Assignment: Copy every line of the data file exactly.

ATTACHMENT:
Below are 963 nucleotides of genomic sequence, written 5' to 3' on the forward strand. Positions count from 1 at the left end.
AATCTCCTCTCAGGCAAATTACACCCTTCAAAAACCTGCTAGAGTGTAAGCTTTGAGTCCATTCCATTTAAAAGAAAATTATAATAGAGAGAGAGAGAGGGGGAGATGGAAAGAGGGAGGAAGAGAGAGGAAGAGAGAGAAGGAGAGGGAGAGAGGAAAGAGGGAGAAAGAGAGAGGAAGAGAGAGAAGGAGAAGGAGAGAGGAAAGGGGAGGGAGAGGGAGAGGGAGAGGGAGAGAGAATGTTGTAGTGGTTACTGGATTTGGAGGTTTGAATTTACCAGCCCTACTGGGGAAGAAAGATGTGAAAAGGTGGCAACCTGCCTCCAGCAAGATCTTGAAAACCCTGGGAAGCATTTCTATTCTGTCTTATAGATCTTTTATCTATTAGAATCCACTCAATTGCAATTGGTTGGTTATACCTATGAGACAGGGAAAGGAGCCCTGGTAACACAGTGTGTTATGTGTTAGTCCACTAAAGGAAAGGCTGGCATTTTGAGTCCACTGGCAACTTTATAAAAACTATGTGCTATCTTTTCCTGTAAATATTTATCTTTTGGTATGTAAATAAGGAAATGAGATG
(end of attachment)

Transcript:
Below are 963 nucleotides of genomic sequence, written 5' to 3' on the forward strand. Positions count from 1 at the left end.
AATCTCCTCTCAGGCAAATTACACCCTTCAAAAACCTGCTAGAGTGTAAGCTTTGAGTCCATTCCATTTAAAAGAAAATTATAATAGAGAGAGAGAGAGGGGGAGATGGAAAGAGGGAGGAAGAGAGAGGAAGAGAGAGAAGGAGAGGGAGAGAGGAAAGAGGGAGAAAGAGAGAGGAAGAGAGAGAAGGAGAAGGAGAGAGGAAAGGGGAGGGAGAGGGAGAGGGAGAGGGAGAGAGAATGTTGTAGTGGTTACTGGATTTGGAGGTTTGAATTTACCAGCCCTACTGGGGAAGAAAGATGTGAAAAGGTGGCAACCTGCCTCCAGCAAGATCTTGAAAACCCTGGGAAGCATTTCTATTCTGTCTTATAGATCTTTTATCTATTAGAATCCACTCAATTGCAATTGGTTGGTTATACCTATGAGACAGGGAAAGGAGCCCTGGTAACACAGTGTGTTATGTGTTAGTCCACTAAAGGAAAGGCTGGCATTTTGAGTCCACTGGCAACTTTATAAAAACTATGTGCTATCTTTTCCTGTAAATATTTATCTTTTGGTATGTAAATAAGGAAATGAGATG